The Bed Show Exhibit Helps Us Dream On

The Bed Show

Now I lay me down to nap, I pray my futon won’t collapse.
If the bed should sag whilst I do snore, I pray to Goddess I’ll find the floor…

To sleep, per chance to dream. Perhaps no other activity other than eating is as universal as the need to sleep. But while all humans do it, culturally, we have different ideas, attitudes, and artifacts about what constitutes the best way to sleep. Dream On: Beds from Asia to Europe, a far-reaching and innovative exhibition from the Museum of International Folk Art, offers a look at both the material and philosophical cultural differences about sleep, in an environment that might best be described as just dreamy.

Staged in the Neutrogena Wing of the Museum, this 4,000 square foot exhibition will focus on beds from Asia & Europe found in both the Museum’s own collections and on loan from other museums and private individuals. Breaking down the subject of sleep-styles into just three common denominators, the exhibit covers half the world’s approaches to one of the most essential human activities.

“When we look around the world, we see tremendous variations in the actual manner of sleeping,” said Joyce Ice, MOIFA’s director. “Given the amount of space we had to present a show of this size, as well as what artifacts were available to us, we settled on Asia to Europe because that range gave us gave us an extraordinary amount of variety.”

Dream On explores sleeping as a cultural activity and beds as objects that embody cultural mores. The exhibition will be presented in a “dream-like” fashion, featuring seventy examples of furniture, pillows, and bedding from around the world. Dream On curators Annie Carlano and Bobbie Sumberg have made an in-depth inquiry into the three predominant modes of sleep and have arrange their artifacts accordingly in an environment that will feature the gentle recorded sounds of real sleeping people.

The first section, “Sleeping Low,” features works from Japan and islands of the Pacific Rim, including a tatami, kimono-shaped quilts, Chinese head rests, woven rattan mats from Borneo, and embroidered silk sleeping cloths from Southeast Asia. Visitors will then move on to “Sleeping on the Move,” with works from Central Asia, the Middle East and Eastern Mediterranean, featuring nomadic piled bedding from Turkey and Uzbekistan. Finally, “Sleeping High,” with works from Asia and Europe, features the bed as furniture, offering the familiar bed-above-the-floor that most of us take for granted as “a proper bed.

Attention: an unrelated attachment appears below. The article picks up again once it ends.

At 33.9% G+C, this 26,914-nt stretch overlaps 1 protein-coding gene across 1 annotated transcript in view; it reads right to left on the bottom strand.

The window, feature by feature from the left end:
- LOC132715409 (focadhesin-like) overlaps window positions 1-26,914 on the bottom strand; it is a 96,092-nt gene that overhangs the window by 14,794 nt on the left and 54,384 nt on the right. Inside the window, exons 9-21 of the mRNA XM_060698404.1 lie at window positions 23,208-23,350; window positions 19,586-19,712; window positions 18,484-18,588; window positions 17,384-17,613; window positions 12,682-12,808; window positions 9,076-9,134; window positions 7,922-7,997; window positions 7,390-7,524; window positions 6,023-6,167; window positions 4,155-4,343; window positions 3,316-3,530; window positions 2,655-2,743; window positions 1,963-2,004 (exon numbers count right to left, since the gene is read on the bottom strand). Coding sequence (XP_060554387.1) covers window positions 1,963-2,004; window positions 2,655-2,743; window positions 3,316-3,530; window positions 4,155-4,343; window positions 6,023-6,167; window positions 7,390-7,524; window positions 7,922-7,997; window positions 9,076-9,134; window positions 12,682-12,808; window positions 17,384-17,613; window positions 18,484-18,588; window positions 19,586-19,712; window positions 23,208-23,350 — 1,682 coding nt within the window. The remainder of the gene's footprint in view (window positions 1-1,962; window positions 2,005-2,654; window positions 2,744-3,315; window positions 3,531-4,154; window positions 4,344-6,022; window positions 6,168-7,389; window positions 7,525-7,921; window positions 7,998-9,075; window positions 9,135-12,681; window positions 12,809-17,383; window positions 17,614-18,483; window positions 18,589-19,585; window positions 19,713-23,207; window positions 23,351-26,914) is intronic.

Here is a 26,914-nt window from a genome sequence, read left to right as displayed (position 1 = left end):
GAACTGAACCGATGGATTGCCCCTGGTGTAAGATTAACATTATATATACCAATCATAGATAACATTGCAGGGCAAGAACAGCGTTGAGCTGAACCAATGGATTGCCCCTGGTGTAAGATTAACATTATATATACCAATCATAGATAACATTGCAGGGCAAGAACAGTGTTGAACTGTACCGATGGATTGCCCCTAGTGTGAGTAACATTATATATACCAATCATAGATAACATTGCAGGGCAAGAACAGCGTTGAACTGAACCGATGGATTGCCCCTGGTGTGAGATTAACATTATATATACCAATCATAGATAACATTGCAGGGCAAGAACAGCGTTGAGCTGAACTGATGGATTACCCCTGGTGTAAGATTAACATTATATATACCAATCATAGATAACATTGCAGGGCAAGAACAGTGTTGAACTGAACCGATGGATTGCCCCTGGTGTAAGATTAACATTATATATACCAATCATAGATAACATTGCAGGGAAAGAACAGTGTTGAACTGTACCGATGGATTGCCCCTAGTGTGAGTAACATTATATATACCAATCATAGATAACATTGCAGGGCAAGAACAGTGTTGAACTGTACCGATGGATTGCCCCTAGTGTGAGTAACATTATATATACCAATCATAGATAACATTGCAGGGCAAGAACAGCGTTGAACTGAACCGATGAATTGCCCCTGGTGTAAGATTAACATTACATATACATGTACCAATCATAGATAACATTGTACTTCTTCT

Accompanying the exhibit will be a lavishly illustrated book that will work in tandem to convey the primal nature of the bed in our lives, published by the University of Washington and available in the spring of 2006. With playful chapter heads like “Sleeping Around,” (an introduction), “Sleeping Small,” (about children’s beds) and “Sleeping Forever…Ever” (about coffins, the book clearly has a broader focus than the exhibition, perhaps illustrating that there’s a lot more to sleep than just dreaming. Indeed, the book discusses the evolution of the bed in the Ancient World, different cultural attitudes toward sleeping, and explores contemporary design solutions to beds and bedding. Attitudes and emotions about comfort, repose, intimacy, and the fertile world of dreams are explored throughout the text.

While sleep is a serious topic, the curators have taken a dreamy approach to the presentation of the issues involved, and are asking that attendees to the opening come in their pajamas. DJs, (who’ll play trance and downtempo, I suppose) will be performing at the event. Curators have also requested that opening-revelers bring along a stuffed animal, size appropriately for a child to sleep with. All furry creatures will be donated to the Esperanza Women’s Shelter after the evening’s festivities.

Dream On: Beds from Asia to Europe looks like a real sleeper hit – make sure you set your alarm for this one.


What – Dream On: Beds from Asia to Europe
When – Friday, December 16, 2005 from 5 to 8:30 p.m.
Where – @MOIFA, The Museum of International Folk Art, located on Museum Hill on Camino Lejo, off Old Santa Fe Trail.
Cost: $FREE
Special Preparations: The curators request that people dressed in their pajamas, along with a kid-friendly stuffed animal.

September 30th, 2005 by